From Reform Judaism https://reformjudaism.org/torah/portion/tzav
Tzav (צַו — Command [Aaron and His Sons]) – Leviticus 6:1-8:36
The Eternal One spoke to Moses, saying: “Command Aaron and his sons thus: This is the ritual of the burnt offering: The burnt offering itself shall remain where it is burned upon the altar all night until morning, while the fire on the altar is kept going on it.” – Leviticus 6:1-2
- The five sacrifices that the priests are to perform are described. (6:1-7:38)
- Limitations on the consumption of meat are delineated. (7:17-27)
- Details about the ordination of Aaron and his sons as priests and the preparation of the Tabernacle as a holy place are given. (8:1-36)
Jeremiah 7:21-8:3, 9:22-23
From Wikipedia https://en.wikipedia.org/wiki/Tzav
Connection to the Parashah
Both the parashah and the haftarah refer to the burnt offering (עֹלָה, olah) and sacrifice (זֶבַח, zevach). In the haftarah, Jeremiah spoke of the priority of obedience to God’s law over ritual sacrifice alone.
From Reform Judaism https://reformjudaism.org/torah/portion/tzav
By: Rabbi Dvora E. Weisberg
STRUGGLING WITH TORAH and REFLECTION
You can read this week’s full Torah Portion at https://www.sefaria.org/Leviticus.6.1-8.36
From “The Torah / A Women’s Commentary” edited by Dr. Tamara Cohn Eskenazi and Rabbi Andrea L. Weiss, Ph.D.
צו Tzav – Leviticus 6:1-8:36
The Priestly Torah and the Priests’ Ordination by Tamara Cohn Eskenazi, pp.593-594
Parashat Tzav (“issue a command”) continues with instructions about sacrificial offerings that began in Leviticus 1–5. However, whereas 1:1–2 began with instructions to all the people of Israel, 6:1 starts with a command specifically addressed to the priests. The first section of the parashah (Leviticus 6–7) contains instructions about the priests’ portions from the sacrificial rituals. The second section (Leviticus 8) records the ordination of the priests.
In establishing a sacrificial system and a professional priesthood, biblical Israel resembled other ancient cultures. One notes, however, two differences. First, priests in most cultures in the ancient world kept the secrets of their profession away from the public eye and transmitted them privately from generation to generation. In contrast, Leviticus reflects a commitment to keep the rules of the trade, as it were, in public view.
A second difference is that neighboring cultures such as Mesopotamia included women priests (even though they did not perform the same rituals as males priests), whereas the Bible recognizes only male priests. Scholars concur, however, that women played an important role in many facets of popular religion in ancient Israel (as did men), even though the priestly teachings in Leviticus do not acknowledge or discuss such roles.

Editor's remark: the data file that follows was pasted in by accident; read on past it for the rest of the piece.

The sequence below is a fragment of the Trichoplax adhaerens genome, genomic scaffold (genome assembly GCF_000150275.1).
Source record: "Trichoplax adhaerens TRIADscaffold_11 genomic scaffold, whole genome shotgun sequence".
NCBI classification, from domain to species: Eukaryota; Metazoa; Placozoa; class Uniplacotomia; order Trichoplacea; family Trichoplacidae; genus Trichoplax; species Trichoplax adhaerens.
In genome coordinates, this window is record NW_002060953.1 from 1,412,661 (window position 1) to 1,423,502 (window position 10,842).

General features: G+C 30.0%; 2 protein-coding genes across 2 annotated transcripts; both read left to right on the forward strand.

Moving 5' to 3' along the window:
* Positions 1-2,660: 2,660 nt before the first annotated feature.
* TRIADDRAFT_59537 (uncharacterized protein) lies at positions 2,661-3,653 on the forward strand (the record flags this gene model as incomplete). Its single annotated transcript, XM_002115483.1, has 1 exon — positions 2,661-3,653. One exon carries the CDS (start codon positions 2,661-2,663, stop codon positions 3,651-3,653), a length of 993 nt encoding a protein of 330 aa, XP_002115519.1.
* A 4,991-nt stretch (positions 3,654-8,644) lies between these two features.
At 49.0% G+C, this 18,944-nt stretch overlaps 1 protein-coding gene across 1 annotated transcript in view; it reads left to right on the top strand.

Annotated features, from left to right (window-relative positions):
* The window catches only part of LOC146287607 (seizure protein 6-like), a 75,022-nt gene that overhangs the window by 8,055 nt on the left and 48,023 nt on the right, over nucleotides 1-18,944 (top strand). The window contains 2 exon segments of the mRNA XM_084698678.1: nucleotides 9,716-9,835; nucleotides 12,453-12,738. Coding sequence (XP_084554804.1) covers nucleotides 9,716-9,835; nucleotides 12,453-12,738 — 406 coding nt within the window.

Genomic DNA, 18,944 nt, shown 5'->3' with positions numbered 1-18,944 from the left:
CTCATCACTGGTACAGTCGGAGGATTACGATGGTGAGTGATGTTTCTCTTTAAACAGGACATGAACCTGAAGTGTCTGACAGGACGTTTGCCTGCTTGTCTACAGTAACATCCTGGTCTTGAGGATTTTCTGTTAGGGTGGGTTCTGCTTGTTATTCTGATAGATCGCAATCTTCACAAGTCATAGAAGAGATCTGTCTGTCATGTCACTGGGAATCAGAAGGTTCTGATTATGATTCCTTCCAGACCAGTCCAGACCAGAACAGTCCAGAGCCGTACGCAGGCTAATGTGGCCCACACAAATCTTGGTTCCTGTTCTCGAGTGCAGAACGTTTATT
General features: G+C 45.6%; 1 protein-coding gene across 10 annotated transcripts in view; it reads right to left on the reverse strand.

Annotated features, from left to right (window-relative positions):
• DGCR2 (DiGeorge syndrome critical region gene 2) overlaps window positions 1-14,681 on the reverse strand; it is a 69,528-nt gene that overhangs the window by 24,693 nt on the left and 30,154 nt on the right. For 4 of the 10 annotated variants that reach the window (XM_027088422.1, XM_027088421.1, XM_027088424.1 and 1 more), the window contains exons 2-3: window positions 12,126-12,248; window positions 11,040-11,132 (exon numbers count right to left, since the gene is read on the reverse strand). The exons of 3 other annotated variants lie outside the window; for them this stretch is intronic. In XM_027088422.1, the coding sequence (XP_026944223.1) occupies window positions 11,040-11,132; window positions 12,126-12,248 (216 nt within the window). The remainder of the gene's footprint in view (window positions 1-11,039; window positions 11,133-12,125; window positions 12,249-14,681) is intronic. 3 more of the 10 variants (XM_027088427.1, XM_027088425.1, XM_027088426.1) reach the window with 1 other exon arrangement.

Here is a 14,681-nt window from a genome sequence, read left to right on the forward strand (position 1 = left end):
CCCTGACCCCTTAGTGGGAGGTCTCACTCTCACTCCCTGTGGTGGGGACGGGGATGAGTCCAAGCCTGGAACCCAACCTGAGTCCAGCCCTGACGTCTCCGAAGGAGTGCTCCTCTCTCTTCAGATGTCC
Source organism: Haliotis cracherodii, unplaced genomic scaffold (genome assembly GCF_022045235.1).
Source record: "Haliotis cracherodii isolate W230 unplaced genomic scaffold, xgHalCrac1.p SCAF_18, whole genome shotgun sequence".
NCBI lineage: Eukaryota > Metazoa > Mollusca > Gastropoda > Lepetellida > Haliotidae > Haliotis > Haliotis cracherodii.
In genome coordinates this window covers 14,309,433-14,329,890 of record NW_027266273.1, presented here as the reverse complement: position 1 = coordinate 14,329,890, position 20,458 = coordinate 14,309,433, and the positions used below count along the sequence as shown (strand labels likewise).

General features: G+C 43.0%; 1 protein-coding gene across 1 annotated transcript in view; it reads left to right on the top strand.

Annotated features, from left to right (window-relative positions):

Although parashat Tzav does not mention women explicitly, it treats three areas that do involve women. The first pertains to the roles and possible privileges of women as members of priests’ families. Such women apparently benefit from the priests’ share of sacrificial foods. There is a question, however, whether they may eat the part of the offering designated as “most holy” (see Another View [below]).
The second area concerning women pertains to the highly valued, formal priestly garments (see Exodus 28 and Leviticus 8). Archeological and biblical evidence shows that women excelled in weaving, spinning, and sewing (see at Exodus 35:25;…) Therefore, we may assume that women made the priestly garments. According to the book of Samuel, each year Hannah made and brought a special garment for her son Samuel who served at the sanctuary at Shiloh (I Samuel 2:19). Plausibly priests’ mothers and wives likewise made clothing for their family members.
The third area to consider is whether women were among those who offered the sacrifices that these passages discuss. Biblical references elsewhere do suggest that Israelite women, like Israelite men, worshipped and sacrificed in the shrines–often as part of their households. For example, according to Leviticus 12:6 and 15:29, women are obligated to offer sacrifices after childbirth and irregular bleeding. Proverbs 7:14 presents a female persona who mentions her need to offer the well-being offerings. And in I Samuel 1, Hannah and her husband present and slaughter the offering that she has brought–together with a portion of flour and a jar of wine–to the shrine in Shiloh as payment for a vow….
Another View – by Hilary Lipka, p. 608
Most likely, Leviticus 6:11 specifies that “only the males” among Aaron’s descendants may eat of certain sacrifices (rather than “every male”). Why can the females in Aaron’s line not partake of these offerings? What determines which priestly portions are restricted to the sons of Aaron, and which may be shared by his daughters as well?